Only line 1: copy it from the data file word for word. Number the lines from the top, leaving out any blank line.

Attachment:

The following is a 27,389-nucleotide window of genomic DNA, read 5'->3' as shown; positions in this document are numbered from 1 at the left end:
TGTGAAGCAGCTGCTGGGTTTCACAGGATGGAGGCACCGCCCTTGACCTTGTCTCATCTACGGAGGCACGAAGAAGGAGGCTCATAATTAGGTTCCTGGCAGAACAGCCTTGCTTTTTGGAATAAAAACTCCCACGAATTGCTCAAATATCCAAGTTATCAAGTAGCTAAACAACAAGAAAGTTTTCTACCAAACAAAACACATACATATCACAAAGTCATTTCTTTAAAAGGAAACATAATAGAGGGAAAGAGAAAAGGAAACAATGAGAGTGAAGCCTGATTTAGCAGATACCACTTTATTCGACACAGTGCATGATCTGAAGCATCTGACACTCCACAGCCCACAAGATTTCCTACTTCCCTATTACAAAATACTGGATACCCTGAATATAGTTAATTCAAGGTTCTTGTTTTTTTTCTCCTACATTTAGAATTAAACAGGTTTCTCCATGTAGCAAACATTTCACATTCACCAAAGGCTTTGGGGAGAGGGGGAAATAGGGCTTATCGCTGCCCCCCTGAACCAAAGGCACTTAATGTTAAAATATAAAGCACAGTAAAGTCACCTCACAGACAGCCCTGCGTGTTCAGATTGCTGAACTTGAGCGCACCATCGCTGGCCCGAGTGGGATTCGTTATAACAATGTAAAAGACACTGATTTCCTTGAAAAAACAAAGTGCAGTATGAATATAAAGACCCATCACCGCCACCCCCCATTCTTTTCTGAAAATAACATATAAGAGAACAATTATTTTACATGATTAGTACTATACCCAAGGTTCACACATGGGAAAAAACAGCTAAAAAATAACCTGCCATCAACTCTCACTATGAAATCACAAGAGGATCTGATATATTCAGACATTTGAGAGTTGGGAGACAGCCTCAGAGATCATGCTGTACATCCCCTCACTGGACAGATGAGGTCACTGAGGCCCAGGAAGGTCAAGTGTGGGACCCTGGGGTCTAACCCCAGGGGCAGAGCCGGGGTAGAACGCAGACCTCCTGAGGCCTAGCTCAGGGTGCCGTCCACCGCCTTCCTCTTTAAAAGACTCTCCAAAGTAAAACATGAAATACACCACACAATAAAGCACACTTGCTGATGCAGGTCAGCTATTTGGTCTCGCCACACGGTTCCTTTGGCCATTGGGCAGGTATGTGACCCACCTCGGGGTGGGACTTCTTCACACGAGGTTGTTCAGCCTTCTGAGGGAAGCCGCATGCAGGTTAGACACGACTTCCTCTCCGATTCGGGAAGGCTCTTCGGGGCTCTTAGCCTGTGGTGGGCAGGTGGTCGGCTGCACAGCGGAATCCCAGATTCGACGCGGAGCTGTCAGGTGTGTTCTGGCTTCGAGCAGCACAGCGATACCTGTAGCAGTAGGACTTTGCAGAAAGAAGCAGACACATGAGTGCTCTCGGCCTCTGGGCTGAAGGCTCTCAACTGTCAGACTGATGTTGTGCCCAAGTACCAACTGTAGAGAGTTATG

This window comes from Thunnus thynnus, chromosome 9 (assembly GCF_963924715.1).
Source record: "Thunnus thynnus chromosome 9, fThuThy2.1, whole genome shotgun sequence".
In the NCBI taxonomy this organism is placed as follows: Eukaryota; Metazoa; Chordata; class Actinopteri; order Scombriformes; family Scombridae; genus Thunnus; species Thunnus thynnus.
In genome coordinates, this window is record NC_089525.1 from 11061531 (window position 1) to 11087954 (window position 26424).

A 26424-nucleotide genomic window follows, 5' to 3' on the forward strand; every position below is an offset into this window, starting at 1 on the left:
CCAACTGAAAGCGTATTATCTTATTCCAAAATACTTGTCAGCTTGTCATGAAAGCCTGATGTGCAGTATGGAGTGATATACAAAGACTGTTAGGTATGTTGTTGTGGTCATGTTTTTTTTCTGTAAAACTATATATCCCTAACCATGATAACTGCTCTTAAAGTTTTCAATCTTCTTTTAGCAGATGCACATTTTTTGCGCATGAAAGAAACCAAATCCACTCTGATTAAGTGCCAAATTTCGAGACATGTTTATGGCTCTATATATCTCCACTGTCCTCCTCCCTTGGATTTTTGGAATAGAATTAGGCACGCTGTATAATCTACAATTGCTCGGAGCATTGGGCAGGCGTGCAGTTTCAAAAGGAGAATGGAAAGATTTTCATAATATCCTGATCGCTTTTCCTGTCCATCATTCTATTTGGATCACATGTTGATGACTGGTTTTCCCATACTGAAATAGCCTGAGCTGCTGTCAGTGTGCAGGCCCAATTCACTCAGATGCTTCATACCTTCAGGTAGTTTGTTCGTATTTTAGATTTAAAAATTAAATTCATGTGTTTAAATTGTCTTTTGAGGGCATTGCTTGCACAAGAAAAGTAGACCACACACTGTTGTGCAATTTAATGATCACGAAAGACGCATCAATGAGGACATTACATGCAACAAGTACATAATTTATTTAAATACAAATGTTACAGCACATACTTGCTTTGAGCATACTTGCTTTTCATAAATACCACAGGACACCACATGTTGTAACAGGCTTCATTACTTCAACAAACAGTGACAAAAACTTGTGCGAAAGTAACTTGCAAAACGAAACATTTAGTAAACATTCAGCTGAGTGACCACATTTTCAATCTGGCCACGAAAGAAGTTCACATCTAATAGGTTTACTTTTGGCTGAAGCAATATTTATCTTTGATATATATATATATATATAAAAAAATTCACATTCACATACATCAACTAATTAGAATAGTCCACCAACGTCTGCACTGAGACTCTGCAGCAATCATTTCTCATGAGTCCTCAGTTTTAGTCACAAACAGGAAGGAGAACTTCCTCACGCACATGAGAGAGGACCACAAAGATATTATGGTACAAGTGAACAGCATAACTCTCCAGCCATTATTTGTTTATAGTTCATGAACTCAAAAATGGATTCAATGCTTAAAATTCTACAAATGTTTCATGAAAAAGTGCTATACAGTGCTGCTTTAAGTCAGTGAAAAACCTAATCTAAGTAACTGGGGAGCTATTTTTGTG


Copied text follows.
The following is a 27,389-nucleotide window of genomic DNA, read 5'->3' as shown; positions in this document are numbered from 1 at the left end: